Oregon Enacts Drug Take-Back Law, Funded by Prescription Makers

In a little less than two years, you’ll be able to return leftover medications to pharmacies – and they will, in turn, dispose of them in an environmentally responsible manner for you.

Governor Kate Brown signed legislation pushed through the Legislature this last session by Rep. Sheri Schouten, D-Beaverton that ensures all Oregon communities will have free and convenient access to safe drug disposal. Under the legislation, the program must be in place by July 1, 2021.

Why It’s Important

Health experts have found that forgotten leftover medications laying around in medicine cabinets are consumed by children in the house at an alarming rate.

But, environmental studies have found dumping the meds in the trash or down a drain means they wind up in the water supply for humans and other animals – making for an unhealthy situation.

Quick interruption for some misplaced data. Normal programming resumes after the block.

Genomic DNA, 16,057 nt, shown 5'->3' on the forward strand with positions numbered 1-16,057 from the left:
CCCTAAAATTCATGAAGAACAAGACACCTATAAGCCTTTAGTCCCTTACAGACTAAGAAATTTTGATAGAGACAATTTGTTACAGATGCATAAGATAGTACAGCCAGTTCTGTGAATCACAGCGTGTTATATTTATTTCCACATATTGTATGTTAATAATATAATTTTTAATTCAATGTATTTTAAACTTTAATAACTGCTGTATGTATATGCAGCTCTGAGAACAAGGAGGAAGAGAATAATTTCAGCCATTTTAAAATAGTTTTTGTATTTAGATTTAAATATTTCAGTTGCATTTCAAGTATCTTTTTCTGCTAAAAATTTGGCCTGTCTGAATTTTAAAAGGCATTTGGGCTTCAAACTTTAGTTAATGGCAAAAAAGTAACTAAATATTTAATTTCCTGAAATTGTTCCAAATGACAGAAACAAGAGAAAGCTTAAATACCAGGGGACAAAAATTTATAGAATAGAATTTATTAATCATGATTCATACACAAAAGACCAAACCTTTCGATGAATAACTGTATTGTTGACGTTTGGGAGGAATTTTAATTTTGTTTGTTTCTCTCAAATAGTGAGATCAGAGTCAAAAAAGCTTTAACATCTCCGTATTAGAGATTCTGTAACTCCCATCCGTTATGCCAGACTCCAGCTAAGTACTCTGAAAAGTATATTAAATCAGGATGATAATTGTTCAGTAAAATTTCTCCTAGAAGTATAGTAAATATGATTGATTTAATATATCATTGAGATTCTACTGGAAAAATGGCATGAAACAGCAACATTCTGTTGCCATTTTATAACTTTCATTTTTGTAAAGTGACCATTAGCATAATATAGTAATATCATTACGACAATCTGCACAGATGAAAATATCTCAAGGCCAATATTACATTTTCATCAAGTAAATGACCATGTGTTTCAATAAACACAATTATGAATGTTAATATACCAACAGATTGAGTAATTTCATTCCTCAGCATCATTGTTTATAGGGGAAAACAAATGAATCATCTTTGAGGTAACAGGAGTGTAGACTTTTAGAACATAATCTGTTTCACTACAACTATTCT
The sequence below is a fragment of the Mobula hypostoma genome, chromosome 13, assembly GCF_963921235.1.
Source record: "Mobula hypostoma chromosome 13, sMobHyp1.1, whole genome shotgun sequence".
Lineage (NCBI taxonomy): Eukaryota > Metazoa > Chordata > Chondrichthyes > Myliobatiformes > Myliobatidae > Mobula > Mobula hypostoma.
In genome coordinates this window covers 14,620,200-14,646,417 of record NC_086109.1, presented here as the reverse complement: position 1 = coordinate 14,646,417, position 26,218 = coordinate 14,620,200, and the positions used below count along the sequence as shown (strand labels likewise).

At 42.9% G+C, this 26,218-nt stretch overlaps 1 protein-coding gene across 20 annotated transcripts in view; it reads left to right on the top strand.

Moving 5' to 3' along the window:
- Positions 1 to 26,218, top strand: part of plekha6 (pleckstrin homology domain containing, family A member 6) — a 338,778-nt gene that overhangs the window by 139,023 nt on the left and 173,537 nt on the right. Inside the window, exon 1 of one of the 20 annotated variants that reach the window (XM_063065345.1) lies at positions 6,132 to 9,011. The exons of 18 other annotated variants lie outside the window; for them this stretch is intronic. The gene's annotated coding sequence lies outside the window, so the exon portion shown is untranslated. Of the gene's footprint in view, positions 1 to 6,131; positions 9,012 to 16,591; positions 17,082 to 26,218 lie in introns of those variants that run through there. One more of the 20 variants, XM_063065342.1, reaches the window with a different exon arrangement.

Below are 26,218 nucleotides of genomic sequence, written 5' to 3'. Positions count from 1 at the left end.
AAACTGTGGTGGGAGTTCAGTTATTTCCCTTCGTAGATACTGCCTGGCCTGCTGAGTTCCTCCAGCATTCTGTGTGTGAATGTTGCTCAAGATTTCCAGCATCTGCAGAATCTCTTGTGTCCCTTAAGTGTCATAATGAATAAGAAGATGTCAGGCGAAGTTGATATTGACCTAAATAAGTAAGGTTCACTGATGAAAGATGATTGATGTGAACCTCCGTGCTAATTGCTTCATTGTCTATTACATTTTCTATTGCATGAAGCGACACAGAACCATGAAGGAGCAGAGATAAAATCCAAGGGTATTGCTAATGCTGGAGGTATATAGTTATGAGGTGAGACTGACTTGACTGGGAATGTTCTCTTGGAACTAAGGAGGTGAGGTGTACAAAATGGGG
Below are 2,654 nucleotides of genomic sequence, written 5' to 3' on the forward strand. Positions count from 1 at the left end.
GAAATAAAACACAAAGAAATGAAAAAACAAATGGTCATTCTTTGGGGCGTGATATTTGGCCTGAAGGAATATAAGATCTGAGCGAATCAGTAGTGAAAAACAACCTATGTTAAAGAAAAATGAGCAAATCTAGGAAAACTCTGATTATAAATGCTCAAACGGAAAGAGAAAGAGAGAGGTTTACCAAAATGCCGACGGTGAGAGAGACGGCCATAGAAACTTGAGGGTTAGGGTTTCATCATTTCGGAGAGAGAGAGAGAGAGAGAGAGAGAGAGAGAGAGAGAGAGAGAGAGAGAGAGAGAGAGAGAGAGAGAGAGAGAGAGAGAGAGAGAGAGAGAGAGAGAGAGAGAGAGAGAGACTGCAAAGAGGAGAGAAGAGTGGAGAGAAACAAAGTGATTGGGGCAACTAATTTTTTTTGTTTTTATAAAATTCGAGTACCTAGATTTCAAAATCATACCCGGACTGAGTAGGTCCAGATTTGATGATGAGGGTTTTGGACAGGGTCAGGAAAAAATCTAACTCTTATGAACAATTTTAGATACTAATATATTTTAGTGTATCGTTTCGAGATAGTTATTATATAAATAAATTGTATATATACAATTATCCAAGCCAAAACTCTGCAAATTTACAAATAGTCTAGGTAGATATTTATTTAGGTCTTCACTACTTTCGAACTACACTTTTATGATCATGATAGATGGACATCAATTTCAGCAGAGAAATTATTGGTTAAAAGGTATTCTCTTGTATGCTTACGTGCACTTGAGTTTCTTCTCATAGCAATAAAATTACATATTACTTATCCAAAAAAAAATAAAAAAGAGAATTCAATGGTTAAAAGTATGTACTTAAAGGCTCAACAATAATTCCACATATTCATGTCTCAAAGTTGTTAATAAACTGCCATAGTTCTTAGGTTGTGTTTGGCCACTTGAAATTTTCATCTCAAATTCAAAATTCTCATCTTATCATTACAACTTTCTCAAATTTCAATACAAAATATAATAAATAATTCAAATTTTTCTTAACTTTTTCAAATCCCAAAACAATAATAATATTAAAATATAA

Who to Credit

KTVZ reports DEQ Senior Legislative Analyst Abby Boudouris shepherded the bill through the Oregon Legislature. “Passing the drug take-back law required a remarkable collaborative effort,” she said. “It’s thanks to the support of such a diverse coalition that the bill was able to pass.”

That collaborative effort was built on 15 years of work by the Product Stewardship Institute (PSI), a national nonprofit seeking to have similar legislation enacted throughout the country.


Oregon is the sixth state to requiring drug companies to fund a drug take-back program. The other five are Washington, California, Vermont, Massachusetts and New York.

“This new law is a major victory for consumers. It is a critical strike against the prescription opioid crisis and will go a long way to protect our water quality,” said PSI Chief Executive Officer Scott Cassel, according to KTVZ news. “It will remove a substantial financial and management burden from governments and taxpayers, placing the primary responsibility with the drug companies that put these products on the market and profit from them.”

By Andy Thompson